Then in 1996 the Philadelphia Fraternal Order of Police and Sgt. John Whalen sued Borders Books, Biafra, Alternative Tentacles, and one of the label's bands, the Crucifucks, for defamation and copyright Infringement. That band had used a photograph of a police officer lying dead next to a squad car on the back of its 1992 album Our Will Be Done, which included anti-police songs such as “Pigs in a Blanket” and “Cops for Fertilizer”. The photo was posed, with Whalen playing the dead officer; it had originally been used by the Philadelphia FOP as a part of a mid-‘80s promotional campaign for a police wage hike. In April 1997, a federal judge ordered the band to pay the Philadelphia FOP $2.2 million. Three months later, that judgment was overturned, and the case was eventually dismissed.

So Biafra's label prepares to celebrate its 20th anniversary this week as one of the luckier punk ventures in history. It has done what few punk rock labels ever do - survive - and has remained, by virtually all accounts, supportive of punk rock (as loosely defined) locally, nationally, and globally.

But Saturday's celebration might be a more inclusive and happier affair if not for yet another lawsuit, one that challenges the credibility and integrity of the Alternative Tentacles label, and that, regardless of the outcome, will leave noone who was once a Dead Kennedy unwounded.

On Sept. 30 of last year, former Dead Kennedys members East Bay Ray, Klaus Flouride, and D.H. Peligro (born Ray Pepperell, Geoffrey Lyall, and Darren Henley, respectively) sat down and voted to terminate their relationship with Alternative Te ntacles. Ray, who has acted as the official spokesperson for the three rebelling band members, says he discovered in 1996 that Alternative Tentacles had raised the wholesale price of its CDs without informing the band. Ray and the two other former Dead Kennedys argue that the increase in wholesale prices should have resulted in higher royalties on Dead Kennedys sales. In their suit, they claim Biafra took profits from the wholesale price increase for himself.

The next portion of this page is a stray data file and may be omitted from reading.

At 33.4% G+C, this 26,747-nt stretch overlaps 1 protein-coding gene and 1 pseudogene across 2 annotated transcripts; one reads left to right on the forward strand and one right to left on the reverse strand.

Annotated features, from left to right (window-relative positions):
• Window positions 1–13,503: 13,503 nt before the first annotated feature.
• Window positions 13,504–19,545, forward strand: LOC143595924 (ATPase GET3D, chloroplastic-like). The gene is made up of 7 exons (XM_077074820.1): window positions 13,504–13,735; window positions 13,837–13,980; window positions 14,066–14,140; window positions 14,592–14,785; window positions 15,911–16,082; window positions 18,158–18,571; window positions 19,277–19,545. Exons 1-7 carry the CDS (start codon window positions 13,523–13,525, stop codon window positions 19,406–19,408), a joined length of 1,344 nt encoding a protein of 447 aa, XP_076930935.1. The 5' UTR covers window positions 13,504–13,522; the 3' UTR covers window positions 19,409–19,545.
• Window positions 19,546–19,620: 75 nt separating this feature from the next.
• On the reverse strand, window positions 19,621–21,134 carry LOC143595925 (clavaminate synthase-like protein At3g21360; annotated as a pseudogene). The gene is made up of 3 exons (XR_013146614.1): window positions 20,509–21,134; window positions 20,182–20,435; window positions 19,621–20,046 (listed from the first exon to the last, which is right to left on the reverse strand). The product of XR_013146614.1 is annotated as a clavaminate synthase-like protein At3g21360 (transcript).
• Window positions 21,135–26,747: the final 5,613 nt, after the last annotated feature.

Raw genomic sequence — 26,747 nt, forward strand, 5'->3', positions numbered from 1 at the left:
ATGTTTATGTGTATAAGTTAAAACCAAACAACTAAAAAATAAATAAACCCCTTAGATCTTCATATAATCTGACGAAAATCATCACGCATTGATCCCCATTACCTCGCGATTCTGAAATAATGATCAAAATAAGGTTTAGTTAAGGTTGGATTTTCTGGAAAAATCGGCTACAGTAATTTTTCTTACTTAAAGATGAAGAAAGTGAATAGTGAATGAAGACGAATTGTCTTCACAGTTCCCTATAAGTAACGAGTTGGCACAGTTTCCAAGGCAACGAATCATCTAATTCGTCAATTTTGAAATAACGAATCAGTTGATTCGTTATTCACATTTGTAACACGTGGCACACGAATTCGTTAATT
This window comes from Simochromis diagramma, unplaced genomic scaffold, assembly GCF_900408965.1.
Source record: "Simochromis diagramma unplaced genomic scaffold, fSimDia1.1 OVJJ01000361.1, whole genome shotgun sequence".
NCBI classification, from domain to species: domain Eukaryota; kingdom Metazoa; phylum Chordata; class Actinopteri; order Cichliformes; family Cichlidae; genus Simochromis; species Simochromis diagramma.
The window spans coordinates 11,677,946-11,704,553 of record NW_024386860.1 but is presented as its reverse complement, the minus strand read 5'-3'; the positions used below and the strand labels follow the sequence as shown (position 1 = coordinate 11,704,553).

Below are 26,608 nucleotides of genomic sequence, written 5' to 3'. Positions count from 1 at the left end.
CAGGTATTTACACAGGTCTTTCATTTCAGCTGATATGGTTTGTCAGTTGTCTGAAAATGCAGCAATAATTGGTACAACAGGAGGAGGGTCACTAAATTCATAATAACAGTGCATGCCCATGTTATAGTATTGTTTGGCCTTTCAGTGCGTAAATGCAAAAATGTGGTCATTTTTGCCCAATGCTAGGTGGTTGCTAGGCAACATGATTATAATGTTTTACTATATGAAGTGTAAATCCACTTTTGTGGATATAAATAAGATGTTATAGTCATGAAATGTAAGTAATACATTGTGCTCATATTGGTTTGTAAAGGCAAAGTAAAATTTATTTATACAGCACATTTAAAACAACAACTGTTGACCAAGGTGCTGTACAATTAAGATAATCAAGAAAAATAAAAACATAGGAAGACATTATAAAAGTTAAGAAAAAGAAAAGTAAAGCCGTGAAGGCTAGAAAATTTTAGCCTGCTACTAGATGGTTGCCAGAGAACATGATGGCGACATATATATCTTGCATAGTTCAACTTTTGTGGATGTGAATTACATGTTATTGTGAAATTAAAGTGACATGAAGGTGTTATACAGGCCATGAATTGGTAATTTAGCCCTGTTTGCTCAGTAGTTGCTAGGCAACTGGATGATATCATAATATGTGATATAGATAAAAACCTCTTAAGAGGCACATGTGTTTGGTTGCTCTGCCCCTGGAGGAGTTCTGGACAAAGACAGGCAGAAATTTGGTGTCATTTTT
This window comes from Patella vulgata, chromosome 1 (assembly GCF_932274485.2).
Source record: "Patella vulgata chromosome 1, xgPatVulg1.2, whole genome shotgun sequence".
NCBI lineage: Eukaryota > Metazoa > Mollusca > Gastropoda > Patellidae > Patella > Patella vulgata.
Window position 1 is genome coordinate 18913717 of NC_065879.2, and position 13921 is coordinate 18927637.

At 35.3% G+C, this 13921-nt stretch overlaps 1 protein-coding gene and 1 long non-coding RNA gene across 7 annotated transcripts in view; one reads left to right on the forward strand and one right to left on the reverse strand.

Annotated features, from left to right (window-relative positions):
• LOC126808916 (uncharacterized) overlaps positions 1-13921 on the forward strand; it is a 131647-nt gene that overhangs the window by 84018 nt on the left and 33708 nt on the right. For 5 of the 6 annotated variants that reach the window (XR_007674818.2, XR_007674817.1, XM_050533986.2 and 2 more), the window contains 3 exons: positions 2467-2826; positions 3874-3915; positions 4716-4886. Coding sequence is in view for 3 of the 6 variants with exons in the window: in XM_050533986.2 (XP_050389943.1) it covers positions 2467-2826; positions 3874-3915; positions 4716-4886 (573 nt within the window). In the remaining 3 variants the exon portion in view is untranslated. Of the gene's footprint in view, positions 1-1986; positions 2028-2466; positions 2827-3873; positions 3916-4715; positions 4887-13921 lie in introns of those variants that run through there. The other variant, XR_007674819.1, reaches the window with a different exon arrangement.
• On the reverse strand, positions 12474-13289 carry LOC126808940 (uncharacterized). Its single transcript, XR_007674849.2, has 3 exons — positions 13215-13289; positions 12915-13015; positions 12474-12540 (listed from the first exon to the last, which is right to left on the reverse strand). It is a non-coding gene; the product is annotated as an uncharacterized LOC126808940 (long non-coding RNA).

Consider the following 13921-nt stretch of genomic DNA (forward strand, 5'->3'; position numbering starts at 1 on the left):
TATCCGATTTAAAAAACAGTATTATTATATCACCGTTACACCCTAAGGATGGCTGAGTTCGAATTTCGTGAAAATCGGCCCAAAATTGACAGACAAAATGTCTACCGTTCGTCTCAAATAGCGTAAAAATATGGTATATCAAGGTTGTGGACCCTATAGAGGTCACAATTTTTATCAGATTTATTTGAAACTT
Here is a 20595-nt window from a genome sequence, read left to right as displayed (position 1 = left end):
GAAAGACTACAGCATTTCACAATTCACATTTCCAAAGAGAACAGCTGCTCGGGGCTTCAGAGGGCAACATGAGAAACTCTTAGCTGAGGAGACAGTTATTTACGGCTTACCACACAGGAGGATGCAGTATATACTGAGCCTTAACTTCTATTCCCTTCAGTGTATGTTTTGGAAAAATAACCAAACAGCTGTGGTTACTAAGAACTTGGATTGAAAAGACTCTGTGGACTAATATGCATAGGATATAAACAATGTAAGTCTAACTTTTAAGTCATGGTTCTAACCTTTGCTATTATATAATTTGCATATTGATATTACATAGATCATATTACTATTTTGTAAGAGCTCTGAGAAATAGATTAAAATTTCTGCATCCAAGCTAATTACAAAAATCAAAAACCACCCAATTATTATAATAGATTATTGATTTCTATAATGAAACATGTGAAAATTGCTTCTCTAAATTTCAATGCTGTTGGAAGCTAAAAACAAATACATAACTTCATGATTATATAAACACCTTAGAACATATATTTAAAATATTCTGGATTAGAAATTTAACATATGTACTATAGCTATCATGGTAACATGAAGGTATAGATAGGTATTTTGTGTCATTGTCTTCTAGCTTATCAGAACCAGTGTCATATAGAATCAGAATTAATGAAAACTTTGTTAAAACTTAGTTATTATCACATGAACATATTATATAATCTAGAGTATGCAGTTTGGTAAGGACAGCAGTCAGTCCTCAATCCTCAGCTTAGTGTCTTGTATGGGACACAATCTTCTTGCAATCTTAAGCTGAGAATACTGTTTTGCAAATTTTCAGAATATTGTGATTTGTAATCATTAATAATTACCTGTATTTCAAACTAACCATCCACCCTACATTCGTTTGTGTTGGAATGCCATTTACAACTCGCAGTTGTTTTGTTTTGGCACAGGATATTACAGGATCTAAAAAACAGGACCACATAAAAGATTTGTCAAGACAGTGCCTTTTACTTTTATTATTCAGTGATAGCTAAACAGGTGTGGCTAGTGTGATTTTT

Greg Werckman, who was working as Alternative Tentacles' label manager at the time (and is now
Biafra's manager), says the label wasn't obliged to increase the band's royalty rate. Proceeds from the increase in the wholesale price were fed into overhead for the label, a financial move that, he contends, does not violate the Alternative Tentacles’ agreement with the Dead Kennedys. Werckman does acknowledge that in 1997 he and Ray sat down to go over the accounting of the band’s royalties (as well as those for the solo albums that Fluoride recorded for AT), and found that the royalties had been calculated from a formula that left the Dead Kennedys underpaid on record sales.

It was, in Werckman’s view, an honest mistake, and he informed Biafra of the discrepancy. “Ray does have a case, not for a higher royalty rate, but for back payment.” Werckman says. The royalty shortage amounted to about $75,000, which Biafra placed into a trust account, to be released to the band either with his permission or through a court order.

But the argument isn't entirely about royalties. It's also about loyalty.

Ray, Flouride, and Peligro say that Alternative Tentacles was originally formed, owned, and controlled by the entire Dead Kennedys band. When the group broke up in 1986, they say, the other members ceded
ownership of the label to Biafra alone in an oral agreement that required him to not only properly administer royalties to the Dead Kenneds, but also promote and grant "most favored nation” status to the group. That status required Biafra to ensure that the Dead Kennedys' royalty rate would be as highly paid as any other band on the label. (Werckman contends that no such royalty arrangement ever existed.)